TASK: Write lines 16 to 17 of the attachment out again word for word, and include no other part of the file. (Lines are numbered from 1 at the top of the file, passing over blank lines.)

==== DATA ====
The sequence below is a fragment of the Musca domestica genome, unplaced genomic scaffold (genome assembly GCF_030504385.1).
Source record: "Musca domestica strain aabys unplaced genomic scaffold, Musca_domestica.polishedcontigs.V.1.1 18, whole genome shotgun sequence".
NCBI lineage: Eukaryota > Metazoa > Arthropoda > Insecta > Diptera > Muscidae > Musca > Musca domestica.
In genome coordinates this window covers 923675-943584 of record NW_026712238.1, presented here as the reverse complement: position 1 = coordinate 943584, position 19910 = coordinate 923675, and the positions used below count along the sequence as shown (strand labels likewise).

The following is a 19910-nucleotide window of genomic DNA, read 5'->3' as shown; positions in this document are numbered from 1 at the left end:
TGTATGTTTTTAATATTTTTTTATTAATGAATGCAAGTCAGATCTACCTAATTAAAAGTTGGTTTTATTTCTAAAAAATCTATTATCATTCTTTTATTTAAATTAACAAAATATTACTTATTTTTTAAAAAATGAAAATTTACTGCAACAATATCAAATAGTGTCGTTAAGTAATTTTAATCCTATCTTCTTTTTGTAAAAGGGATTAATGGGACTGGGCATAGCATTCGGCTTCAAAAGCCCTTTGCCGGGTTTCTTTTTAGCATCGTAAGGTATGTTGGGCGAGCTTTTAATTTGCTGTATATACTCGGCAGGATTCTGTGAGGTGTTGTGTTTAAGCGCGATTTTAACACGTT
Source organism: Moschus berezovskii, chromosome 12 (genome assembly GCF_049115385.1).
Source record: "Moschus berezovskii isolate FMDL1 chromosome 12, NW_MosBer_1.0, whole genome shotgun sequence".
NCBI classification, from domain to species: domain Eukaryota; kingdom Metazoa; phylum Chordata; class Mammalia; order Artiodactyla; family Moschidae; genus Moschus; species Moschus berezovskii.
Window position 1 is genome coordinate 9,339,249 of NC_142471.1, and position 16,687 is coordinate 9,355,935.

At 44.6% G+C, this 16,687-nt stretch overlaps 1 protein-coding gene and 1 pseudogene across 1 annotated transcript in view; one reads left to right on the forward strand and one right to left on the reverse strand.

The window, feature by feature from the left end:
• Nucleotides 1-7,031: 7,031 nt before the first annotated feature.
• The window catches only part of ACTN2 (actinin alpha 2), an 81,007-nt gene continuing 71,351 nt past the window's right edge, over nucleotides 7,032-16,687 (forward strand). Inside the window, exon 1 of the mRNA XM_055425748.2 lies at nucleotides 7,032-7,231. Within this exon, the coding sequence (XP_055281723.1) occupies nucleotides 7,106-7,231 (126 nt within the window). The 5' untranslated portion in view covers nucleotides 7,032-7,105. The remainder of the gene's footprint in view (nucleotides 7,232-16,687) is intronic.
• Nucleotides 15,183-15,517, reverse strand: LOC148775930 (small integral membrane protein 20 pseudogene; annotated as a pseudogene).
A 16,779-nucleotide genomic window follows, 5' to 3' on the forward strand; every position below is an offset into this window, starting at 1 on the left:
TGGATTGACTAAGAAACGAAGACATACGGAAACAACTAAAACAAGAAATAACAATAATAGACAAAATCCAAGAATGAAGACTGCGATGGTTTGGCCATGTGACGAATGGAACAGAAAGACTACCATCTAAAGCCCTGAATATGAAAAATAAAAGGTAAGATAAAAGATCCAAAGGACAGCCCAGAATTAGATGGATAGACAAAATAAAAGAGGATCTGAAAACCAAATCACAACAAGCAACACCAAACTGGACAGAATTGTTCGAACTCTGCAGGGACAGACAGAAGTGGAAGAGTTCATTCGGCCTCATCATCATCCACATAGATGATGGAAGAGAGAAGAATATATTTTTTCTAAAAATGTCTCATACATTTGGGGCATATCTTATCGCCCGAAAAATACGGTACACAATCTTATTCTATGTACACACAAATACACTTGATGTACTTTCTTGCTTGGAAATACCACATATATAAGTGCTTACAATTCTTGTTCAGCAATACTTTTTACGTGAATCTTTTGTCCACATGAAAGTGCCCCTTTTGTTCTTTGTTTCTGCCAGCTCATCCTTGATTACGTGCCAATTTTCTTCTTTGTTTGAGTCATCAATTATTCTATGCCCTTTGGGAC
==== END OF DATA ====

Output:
A 16,779-nucleotide genomic window follows, 5' to 3' on the forward strand; every position below is an offset into this window, starting at 1 on the left:
TGGATTGACTAAGAAACGAAGACATACGGAAACAACTAAAACAAGAAATAACAATAATAGACAAAATCCAAGAATGAAGACTGCGATGGTTTGGCCATGTGACGAATGGAACAGAAAGACTACCATCTAAAGCCCTGAATATGAAAAATAAAAGGTAAGATAAAAGATCCAAAGGACAGCCCAGAATTAGATGGATAGACAAAATAAAAGAGGATCTGAAAACCAAATCACAACAAGCAACACCAAACTGGACAGAATTGTTCGAACTCTGCAGGGACAGACAGAAGTGGAAGAGTTCATTCGGCCTCATCATCATCCACATAGATGATGGAAGAGAGAAGAATATATTTTTTCTAAAAATGTCTCATACATTTGGGGCATATCTTATCGCCCGAAAAATACGGTACACAATCTTATTCTATGTACACACAAATACACTTGATGTACTTTCTTGCTTGGAAATACCACATATATAAGTGCTTACAATTCTTGTTCAGCAATACTTTTTACGTGAATCTTTTGTCCACATGAAAGTGCCCCTTTTGTTCTTTGTTTCTGCCAGCTCATCCTTGATTACGTGCCAATTTTCTTCTTTGTTTGAGTCATCAATTATTCTATGCCCTTTGGGAC